Today's tempo was a 6:55 pace (11:05 per mile): A one second improvement over a week ago having added 1 k to the run this week. (I also counted this time as a re-run of BerryFine's virtual 5k race I ran on Friday.)
2 weeks ago
3 weeks ago
4 weeks ago
5 weeks ago
I've been tracking my workouts on a spreadsheet and here's the data in graph form (you can find the spreadsheet on my progress tab):
Basically it shows a lot of things [like I know how to use excel] but the blue line is my pace line with the axis on the left. While the red line is the distance run per day with the axis on the right. To confirm what a common wisdom says [Adam R @ The Boring Runner] the more miles you put on in the endurance runs the better your tempo times will be. Basically in the last two weeks (8 days of running), my pace for the long runs has marched down, and the pace for my 5k distance has been stable (even though I have added at least 2 km to it in that period). I'm tempted to run more awesome distances on Friday's and Monday's but I have time constraints. In terms of my pace and running a San Diego Master Athlete [Chris K @ BQ or Die] has given me a lot of info on running the right pace for the Tempo, Endurance and EZ runs based on your target race speed. I've actually only been running since June 15, 2010 so I have found the right people to ask!
STRETCHING: I've been asking about stretching because all the runners I talk to have a slightly different opinion about stretching. So in the last few days, I've received a number of great emails and posts about stretching and would like to include this very good piece written by a B.S. in Exercise Science and an A.S. in Physical Therapy [Kiesha @ Fitness Junky]. I quote at length [but leave out the "I'm a huge fan, I've been following your blog for years, You are simply awesome" - because she didn't write it]:
- As for stretching, there are HUGE benefits that come from keeping your muscles from getting short as long as it's done correctly. The biggest mistake people can make is stretching a cold muscle. This does much more damage than good and can cause or make an injury worse. You'de be better off NOT stretching than to stretch a cold muscle.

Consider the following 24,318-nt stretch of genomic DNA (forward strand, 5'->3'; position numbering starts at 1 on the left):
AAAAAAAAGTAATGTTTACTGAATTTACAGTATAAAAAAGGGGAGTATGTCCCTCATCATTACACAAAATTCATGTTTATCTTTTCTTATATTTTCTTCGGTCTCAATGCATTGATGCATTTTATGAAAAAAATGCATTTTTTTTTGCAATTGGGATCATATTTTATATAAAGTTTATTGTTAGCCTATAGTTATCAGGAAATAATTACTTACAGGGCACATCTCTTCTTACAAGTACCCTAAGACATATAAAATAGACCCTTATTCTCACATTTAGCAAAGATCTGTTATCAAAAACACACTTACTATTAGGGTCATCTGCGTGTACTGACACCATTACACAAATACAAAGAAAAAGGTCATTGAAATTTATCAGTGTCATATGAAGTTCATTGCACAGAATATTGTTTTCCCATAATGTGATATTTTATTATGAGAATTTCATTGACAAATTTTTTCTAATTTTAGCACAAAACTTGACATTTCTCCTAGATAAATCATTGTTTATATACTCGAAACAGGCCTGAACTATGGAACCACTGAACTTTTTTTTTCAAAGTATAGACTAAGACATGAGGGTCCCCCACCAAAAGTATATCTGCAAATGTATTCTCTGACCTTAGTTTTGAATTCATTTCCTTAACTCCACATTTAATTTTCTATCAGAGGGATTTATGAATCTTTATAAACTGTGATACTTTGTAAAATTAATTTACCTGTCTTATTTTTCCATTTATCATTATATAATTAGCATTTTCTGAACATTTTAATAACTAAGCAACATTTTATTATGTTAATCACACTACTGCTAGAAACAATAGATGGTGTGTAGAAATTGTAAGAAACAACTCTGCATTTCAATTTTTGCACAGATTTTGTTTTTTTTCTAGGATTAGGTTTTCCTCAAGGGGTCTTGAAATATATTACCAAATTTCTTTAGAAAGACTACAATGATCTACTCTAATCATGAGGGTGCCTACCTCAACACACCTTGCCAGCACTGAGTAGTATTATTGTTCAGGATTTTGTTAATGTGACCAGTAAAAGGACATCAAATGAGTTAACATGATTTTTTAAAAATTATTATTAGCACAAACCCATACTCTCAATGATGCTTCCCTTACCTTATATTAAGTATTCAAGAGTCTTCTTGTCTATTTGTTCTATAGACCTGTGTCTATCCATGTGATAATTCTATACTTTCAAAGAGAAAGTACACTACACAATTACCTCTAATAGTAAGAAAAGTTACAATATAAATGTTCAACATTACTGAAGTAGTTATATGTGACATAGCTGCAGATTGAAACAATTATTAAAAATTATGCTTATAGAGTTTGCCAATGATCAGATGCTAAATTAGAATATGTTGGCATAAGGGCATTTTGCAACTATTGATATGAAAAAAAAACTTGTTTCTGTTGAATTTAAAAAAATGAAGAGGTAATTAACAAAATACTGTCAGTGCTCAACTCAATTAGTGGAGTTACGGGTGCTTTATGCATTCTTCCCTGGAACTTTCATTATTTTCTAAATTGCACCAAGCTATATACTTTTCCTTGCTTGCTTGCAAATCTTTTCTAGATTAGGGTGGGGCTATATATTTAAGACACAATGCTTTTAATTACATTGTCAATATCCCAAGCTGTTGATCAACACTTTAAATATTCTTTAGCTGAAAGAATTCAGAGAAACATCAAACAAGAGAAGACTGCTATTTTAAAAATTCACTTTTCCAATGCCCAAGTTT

- Before stretching go for a run (not a sprint), take a warm bath, use a hot pad, ride a bike...you get the idea. THEN move ahead with your stretching routine. (FYI - I never stretch before a run) By keeping your muscles lengthened you can prevent tearing or pulling a muscle, you can increase your stride length by keeping your hamstring, groin, and calve muscle groups stretched, and if you do stumble awkwardly during a run (stupid pot holes) you'll be less likely to pull some wierd muscle you never knew about. Plus, later in years when your muscles start to atrophy due to the "circle of life" you'll be glad you've had a head start by keeping your muscles lengthened. Most of the elderly I've worked with who have given up on walking have tight heel chords (attachment from calves) or balance problems associated with a muscle imbalance from tightness.
Here's a few things that I find is in tune FOR ME. Other runners may differ. I like the idea [like is a bad word ... maybe I have observed] of things shrinking when you get older. And stretching them to keep them well, stretched! She actually had this post on her blog, but I did not see it [I had my head in the fridge looking for pudding] http://imafitnessjunky.blogspot.com/search/label/stretching.
COACH: Thanks for that great response on my last post on Monday about a Coach. I am like many of you and don't like someone telling me what to do. I also want to experiment and learn about my abilities and the natural way I tackle running. So to many of your points I don't need a Coach right now. In terms of motivation to run - people! I need to be held back! I have not missed one run day, hot, rainy, thundering, full of food, hungry - it doesn't matter. I can't believe I have become so addicted to this movement "through space". So the Coach for me would be a source of wisdom and knowledge about developing me into the runner I want to be.
So the last thing is what do I want to accomplish with running? I want to run faster and I want to run in races - say 6 5k races a year. I say 5k because I don't believe I have the time to train more for longer distances. How much faster? Well faster than the world record! But first I need to follow the plan and be patient and run my first race.